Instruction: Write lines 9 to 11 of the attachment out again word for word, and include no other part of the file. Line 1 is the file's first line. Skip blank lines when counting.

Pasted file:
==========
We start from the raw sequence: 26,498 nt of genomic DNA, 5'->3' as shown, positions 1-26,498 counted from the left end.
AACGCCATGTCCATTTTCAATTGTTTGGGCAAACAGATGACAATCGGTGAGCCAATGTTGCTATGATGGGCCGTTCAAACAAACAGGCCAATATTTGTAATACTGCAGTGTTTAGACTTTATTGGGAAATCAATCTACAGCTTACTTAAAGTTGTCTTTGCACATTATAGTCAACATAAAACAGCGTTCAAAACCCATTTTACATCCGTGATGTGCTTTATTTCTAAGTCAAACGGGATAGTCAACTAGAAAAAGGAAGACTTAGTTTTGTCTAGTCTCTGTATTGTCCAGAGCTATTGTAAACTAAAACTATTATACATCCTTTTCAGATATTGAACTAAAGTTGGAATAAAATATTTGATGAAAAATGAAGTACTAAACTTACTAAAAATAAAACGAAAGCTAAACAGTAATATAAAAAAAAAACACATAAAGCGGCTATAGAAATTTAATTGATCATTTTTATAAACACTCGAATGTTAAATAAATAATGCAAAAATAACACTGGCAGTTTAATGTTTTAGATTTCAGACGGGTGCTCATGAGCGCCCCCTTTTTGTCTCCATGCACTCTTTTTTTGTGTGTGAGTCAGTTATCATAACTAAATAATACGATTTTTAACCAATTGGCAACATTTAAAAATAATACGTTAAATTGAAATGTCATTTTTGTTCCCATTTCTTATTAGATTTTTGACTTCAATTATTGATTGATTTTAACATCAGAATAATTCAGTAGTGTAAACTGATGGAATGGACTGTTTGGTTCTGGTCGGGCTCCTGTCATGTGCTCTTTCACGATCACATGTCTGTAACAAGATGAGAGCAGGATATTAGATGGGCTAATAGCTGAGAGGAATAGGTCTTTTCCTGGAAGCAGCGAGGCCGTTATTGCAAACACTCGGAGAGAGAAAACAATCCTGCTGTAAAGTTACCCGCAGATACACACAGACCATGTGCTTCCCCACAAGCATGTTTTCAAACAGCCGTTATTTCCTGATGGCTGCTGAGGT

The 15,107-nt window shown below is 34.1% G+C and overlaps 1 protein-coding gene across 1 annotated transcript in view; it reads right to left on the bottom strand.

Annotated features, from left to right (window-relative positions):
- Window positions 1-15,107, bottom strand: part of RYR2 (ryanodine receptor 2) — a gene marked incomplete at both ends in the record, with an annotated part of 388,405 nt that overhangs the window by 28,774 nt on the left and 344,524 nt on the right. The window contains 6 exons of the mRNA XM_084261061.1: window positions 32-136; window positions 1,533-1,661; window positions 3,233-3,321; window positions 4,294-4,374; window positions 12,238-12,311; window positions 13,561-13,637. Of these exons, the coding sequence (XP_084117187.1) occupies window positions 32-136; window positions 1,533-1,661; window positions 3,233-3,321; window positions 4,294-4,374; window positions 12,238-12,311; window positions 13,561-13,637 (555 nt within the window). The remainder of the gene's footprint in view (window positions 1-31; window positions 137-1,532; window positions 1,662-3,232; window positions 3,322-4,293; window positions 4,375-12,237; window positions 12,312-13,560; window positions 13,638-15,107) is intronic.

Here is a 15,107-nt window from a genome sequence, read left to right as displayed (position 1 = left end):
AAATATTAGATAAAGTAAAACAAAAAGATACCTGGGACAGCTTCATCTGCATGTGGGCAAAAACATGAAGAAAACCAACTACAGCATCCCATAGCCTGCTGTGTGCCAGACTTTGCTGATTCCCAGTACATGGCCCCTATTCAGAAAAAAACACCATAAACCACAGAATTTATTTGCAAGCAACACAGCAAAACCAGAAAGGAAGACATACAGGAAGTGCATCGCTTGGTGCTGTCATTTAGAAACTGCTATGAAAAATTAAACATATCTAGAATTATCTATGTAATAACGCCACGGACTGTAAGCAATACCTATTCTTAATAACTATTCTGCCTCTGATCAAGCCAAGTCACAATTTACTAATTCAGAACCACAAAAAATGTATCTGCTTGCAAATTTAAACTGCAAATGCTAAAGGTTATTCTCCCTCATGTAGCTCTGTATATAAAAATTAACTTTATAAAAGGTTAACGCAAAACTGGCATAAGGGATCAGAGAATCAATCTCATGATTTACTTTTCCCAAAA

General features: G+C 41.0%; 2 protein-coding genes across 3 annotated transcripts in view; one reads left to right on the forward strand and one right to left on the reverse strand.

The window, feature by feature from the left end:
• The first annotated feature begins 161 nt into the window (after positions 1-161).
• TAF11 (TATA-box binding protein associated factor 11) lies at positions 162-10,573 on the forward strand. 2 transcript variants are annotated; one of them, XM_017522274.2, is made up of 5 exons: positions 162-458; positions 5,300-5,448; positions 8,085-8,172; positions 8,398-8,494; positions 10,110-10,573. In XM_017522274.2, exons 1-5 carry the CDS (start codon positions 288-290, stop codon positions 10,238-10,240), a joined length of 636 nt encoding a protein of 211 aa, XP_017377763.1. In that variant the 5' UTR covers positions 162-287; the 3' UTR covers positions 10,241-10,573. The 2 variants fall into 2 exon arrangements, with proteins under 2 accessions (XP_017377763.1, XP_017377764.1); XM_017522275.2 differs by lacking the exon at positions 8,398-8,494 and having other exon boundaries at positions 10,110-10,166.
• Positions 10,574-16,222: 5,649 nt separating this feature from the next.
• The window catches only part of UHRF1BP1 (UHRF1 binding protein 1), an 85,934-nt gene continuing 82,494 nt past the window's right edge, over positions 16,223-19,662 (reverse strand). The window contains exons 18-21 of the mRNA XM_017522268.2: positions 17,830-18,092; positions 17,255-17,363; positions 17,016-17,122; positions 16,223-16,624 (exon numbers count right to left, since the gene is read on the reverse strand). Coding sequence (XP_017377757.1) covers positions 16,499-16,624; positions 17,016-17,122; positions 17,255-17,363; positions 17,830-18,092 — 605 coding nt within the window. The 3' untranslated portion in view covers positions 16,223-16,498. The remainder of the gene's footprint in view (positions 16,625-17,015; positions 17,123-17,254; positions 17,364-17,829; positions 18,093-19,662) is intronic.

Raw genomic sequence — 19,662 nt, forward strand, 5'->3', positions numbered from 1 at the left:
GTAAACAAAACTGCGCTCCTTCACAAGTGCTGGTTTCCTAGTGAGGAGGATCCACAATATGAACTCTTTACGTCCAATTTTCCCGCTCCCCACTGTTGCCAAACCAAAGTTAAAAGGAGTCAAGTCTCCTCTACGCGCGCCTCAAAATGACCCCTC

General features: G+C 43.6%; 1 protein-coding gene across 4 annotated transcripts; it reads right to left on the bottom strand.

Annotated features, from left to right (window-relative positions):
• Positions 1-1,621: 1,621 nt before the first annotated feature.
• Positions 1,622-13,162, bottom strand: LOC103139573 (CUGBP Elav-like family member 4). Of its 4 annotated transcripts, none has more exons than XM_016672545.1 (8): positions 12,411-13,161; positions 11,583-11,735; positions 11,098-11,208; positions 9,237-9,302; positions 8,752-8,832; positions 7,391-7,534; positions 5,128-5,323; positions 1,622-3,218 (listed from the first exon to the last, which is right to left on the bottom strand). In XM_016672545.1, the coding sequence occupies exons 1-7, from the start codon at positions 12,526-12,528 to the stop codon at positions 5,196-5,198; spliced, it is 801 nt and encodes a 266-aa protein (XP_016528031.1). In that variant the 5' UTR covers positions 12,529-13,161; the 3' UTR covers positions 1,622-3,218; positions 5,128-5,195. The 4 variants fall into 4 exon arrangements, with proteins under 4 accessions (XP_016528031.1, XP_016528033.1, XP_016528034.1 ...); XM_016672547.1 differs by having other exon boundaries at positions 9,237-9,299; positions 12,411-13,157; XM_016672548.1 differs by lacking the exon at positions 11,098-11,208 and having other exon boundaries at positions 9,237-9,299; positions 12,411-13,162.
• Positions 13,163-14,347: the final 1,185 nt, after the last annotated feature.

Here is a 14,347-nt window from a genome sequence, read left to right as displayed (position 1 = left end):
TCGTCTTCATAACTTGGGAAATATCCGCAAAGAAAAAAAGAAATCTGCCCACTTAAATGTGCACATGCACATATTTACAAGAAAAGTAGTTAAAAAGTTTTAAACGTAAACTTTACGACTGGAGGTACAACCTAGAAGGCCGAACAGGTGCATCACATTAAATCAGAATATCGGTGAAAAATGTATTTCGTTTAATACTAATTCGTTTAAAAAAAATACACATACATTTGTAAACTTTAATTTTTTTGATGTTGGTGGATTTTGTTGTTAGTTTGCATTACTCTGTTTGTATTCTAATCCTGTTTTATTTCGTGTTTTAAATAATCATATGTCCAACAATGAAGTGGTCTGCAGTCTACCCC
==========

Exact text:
The window, feature by feature from the left end:
• The first annotated feature begins 161 nt into the window (after positions 1-161).
• TAF11 (TATA-box binding protein associated factor 11) lies at positions 162-10,573 on the forward strand. 2 transcript variants are annotated; one of them, XM_017522274.2, is made up of 5 exons: positions 162-458; positions 5,300-5,448; positions 8,085-8,172; positions 8,398-8,494; positions 10,110-10,573. In XM_017522274.2, exons 1-5 carry the CDS (start codon positions 288-290, stop codon positions 10,238-10,240), a joined length of 636 nt encoding a protein of 211 aa, XP_017377763.1. In that variant the 5' UTR covers positions 162-287; the 3' UTR covers positions 10,241-10,573. The 2 variants fall into 2 exon arrangements, with proteins under 2 accessions (XP_017377763.1, XP_017377764.1); XM_017522275.2 differs by lacking the exon at positions 8,398-8,494 and having other exon boundaries at positions 10,110-10,166.